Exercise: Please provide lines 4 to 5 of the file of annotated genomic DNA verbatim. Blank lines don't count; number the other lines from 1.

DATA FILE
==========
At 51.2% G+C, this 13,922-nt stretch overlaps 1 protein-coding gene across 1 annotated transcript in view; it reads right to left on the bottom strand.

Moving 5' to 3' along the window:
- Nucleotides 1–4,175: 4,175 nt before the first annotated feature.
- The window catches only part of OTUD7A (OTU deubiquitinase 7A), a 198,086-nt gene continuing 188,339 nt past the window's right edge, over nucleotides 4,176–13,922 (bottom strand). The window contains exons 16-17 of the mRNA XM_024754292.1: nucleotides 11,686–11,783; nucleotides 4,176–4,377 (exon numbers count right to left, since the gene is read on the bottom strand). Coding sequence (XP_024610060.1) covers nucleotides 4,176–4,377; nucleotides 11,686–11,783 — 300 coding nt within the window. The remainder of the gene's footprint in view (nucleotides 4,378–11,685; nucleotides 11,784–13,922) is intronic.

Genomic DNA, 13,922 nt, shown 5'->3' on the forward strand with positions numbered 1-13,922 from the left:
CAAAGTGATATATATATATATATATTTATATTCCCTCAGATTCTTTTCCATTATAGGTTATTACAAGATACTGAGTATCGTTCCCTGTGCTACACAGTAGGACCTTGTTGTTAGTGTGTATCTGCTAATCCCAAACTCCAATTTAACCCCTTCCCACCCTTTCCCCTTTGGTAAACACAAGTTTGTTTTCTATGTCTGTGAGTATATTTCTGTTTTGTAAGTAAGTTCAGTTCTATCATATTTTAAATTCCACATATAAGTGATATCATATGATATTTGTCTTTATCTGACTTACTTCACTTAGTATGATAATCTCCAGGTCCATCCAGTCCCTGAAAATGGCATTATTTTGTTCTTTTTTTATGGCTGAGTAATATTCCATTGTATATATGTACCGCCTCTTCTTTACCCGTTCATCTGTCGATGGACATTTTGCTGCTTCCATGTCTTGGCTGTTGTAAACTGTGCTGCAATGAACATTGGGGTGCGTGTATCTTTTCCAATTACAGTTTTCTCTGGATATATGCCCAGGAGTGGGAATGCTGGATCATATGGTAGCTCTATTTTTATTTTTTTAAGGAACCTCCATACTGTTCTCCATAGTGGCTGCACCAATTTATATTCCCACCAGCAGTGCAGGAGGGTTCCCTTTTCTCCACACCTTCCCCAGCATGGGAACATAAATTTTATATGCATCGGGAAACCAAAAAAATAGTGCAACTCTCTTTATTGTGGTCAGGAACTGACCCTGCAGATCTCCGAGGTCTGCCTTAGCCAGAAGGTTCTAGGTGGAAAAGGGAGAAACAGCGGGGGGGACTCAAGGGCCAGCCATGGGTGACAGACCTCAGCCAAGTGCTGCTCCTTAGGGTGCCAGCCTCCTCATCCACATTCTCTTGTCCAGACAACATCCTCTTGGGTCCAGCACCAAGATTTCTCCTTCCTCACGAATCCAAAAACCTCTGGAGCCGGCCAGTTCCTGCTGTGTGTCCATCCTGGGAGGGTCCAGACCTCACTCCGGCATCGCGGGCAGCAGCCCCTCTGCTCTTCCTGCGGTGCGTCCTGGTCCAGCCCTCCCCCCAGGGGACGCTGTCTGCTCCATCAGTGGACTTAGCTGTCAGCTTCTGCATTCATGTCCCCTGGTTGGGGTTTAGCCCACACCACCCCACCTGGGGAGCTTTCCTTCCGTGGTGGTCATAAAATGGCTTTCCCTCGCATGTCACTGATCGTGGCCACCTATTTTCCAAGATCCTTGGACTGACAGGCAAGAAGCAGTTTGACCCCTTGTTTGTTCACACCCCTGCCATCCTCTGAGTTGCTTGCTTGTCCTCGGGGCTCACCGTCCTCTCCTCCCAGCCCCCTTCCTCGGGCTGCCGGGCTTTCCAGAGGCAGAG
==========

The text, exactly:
- The window catches only part of OTUD7A (OTU deubiquitinase 7A), a 198,086-nt gene continuing 188,339 nt past the window's right edge, over nucleotides 4,176–13,922 (bottom strand). The window contains exons 16-17 of the mRNA XM_024754292.1: nucleotides 11,686–11,783; nucleotides 4,176–4,377 (exon numbers count right to left, since the gene is read on the bottom strand). Coding sequence (XP_024610060.1) covers nucleotides 4,176–4,377; nucleotides 11,686–11,783 — 300 coding nt within the window. The remainder of the gene's footprint in view (nucleotides 4,378–11,685; nucleotides 11,784–13,922) is intronic.

Genomic DNA, 13,922 nt, shown 5'->3' on the forward strand with positions numbered 1-13,922 from the left: